The Australian tennis player Nick Kyrgios has again found himself in hot water after being fined $16,500 by the Association of Tennis Professionals (the “ATP”) for his conduct in his defeat by Mischa Zverev in a second-round match at the Shanghai Masters.

During the match, Kyrgios appeared not to put effort into his serves or groundstrokes, at one point patting a gentle serve across the net without waiting for his opponent to return the ball before walking to his chair. The umpire, Ali Nilli, was reported to have said to Kyrgios:

“You can’t play like that, OK? That’s not professional. This is a professional tournament, we have to act professional and play with your best effort the whole time.”

Kyrgios then continued in his attempts to finish the match as quickly as possible, at one point asking Nilli to call the game off “so I can finish this match and go home.”

This conduct led to an argument with a spectator who told Kyrgios to “respect the game, respect the people.” Kyrgios replied by saying:

“Go home then. I didn’t ask you to come.”

As a result of these indiscretions, Kyrgios was fined $10,000 for showing “a lack of best efforts” in the match, as well as $5,000 for the verbal abuse of the spectator and $1,500 for unsportsmanlike conduct.

In the press-conference that followed the match, Kyrgios appeared unrepentant and was reported to have said:

“I don’t owe them anything. It’s my choice. If you don’t like it, I didn’t ask you to come watch. Just leave. You want to buy a ticket? Come watch me. You know I’m unpredictable. It’s your choice. I don’t owe you anything. Doesn’t affect how I sleep at night.”

But is Kyrgios right? Is it true that he, as a sportsman, does not owe the spectators the right to a fair, properly fought contest?

The ATP disagrees. The ATP Code of Conduct (the “Code”) is clear in terms of what players are allowed, and are not allowed, to do during ATP events:

  • Article 8.03(g)(i) states that: “Players shall at all times conduct themselves in a sportsmanlike manner and give due regard to the authority of officials and the rights of opponents, spectators and others. Unsportsmanlike conduct is defined as any misconduct by a player that is clearly abusive or detrimental to the success of a tournament, ATP and/or the Sport. In addition, unsportsmanlike conduct shall include, but not be limited to, the giving, making, issuing, authorizing or endorsing any public statement having, or designed to have, an effect prejudicial or detrimental to the best interest of the tournament and/or the officiating thereof.” (Emphasis added).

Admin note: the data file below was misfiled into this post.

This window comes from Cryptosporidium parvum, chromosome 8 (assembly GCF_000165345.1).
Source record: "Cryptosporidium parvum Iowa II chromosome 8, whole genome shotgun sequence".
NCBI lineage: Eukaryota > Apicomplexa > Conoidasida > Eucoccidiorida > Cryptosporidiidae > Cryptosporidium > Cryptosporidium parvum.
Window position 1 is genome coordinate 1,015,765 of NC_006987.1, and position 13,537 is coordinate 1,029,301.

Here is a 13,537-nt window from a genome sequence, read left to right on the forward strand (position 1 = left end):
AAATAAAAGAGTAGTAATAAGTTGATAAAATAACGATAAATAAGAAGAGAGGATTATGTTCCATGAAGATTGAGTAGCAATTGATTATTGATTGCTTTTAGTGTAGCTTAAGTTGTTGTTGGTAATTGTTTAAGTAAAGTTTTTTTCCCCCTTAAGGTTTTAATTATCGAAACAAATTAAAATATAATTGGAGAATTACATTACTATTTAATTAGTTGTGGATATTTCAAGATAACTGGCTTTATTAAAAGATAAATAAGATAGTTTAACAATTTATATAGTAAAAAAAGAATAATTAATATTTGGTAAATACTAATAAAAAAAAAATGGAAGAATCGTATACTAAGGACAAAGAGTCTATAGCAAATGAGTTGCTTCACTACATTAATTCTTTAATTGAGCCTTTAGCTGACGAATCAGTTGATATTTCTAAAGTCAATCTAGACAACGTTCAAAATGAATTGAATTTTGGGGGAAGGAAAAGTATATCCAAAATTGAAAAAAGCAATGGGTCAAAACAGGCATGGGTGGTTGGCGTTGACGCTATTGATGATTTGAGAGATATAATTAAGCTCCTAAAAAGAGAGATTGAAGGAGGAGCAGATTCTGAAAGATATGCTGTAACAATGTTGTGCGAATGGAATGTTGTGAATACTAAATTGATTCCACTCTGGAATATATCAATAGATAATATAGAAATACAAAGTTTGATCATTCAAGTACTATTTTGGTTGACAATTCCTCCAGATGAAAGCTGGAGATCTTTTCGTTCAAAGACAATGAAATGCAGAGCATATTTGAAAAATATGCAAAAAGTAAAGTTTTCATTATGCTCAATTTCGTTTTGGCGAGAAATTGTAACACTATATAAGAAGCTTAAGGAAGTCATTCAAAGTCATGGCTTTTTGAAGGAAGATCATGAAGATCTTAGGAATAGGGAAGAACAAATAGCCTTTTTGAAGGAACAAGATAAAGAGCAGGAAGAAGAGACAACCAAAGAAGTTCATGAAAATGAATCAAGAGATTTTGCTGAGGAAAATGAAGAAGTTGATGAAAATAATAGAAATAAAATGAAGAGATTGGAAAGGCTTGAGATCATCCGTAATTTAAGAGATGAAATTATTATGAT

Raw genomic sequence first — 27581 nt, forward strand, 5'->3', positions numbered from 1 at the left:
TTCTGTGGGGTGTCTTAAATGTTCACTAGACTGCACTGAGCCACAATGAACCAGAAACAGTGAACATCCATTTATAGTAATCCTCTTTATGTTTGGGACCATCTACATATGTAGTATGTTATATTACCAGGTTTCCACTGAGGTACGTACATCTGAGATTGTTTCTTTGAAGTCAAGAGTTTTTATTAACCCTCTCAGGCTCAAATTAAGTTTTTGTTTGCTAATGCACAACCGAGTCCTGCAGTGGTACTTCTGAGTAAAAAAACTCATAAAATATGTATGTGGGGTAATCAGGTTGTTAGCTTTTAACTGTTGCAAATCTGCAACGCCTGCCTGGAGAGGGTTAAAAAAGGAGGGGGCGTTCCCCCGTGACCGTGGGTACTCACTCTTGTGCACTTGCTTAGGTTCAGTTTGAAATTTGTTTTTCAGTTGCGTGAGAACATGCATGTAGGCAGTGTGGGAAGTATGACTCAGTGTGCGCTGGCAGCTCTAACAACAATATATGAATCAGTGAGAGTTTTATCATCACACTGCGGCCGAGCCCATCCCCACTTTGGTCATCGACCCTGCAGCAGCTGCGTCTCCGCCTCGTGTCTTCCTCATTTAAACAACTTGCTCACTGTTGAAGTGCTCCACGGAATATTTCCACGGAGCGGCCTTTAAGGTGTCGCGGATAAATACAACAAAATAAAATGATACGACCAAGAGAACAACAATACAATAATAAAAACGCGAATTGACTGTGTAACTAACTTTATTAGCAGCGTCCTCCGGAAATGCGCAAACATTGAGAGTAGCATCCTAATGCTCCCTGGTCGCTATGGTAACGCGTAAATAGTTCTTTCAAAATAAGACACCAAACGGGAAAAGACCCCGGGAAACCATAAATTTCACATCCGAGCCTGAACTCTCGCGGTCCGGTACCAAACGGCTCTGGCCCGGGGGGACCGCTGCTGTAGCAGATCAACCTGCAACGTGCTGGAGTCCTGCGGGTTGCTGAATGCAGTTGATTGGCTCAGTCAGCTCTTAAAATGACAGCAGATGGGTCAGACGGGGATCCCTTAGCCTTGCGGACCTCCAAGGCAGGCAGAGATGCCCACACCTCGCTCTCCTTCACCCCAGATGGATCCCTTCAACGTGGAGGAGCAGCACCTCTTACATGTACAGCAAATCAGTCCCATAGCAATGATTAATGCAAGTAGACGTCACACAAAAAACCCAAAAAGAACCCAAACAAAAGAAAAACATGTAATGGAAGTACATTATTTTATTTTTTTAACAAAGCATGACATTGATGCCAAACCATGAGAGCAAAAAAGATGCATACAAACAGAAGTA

• Article 8.03(h)(i) states that: “A player shall use his best efforts during the match when competing in a tournament. Violation of this section shall subject a player to a fine up to $10,000 for each violation.” Further, Article 8.03(g)(ii) states that: “…In circumstances that are flagrant and particularly injurious to the success of a tournament, or are singularly egregious, a single violation of this section shall also constitute the player Major Offense of Aggravated Behavior.”
  • Article 8.03(d)(i) states that: “Players shall not at any time directly or indirectly verbally abuse an official, opponent, sponsor, spectator or any other person within the precincts of the tournament site.” (Emphasis added).

The Code is drafted so as to protect the right of the spectator to enjoy a fair match between two players. This is the very right that Kyrgios suggests does not exist.

Kyrgios later sought to excuse his behaviour by stating that he was: “Physically tired, mentally tired…I just tapped out a little bit, I guess.” Undoubtedly, sportsmen and women at the top of their respective sports have off-days. The tiredness that accompanies elite level sport (particularly given the attendant travel obligations) will take its toll on player performance. From this perspective, it is entirely reasonable that athletes are not able to compete at an optimum level in every match. Yet there is a distinction to be drawn between marginal differences in performance and matches where players simply do not try to win.

Aside from the argument that spectators have paid to watch a spectacle that is fairly fought between the participants, there is a more fundamental reason for rules such as those set out in the Code. The fear of match-fixing, spot-fixing and corruption looms large over almost all major sporting events. It is a basic precaution against the threat to the integrity of those events to ensure that competitors give their best efforts at all times.

There is of course no suggestion that Kyrgios was involved in any sort of corruption offence. While Kyrgios may simply have been exhausted and irritable, he will surely reflect when this matter has settled down that spectators are entitled to observe a fair encounter, if only to remove the doubt that what has been seen was a genuine sporting encounter. After all, when the bells and whistles, commercial agreements and hyperbole are removed, what is the appeal of sport if not the chance to witness a fair duel between competitors who are trying to win?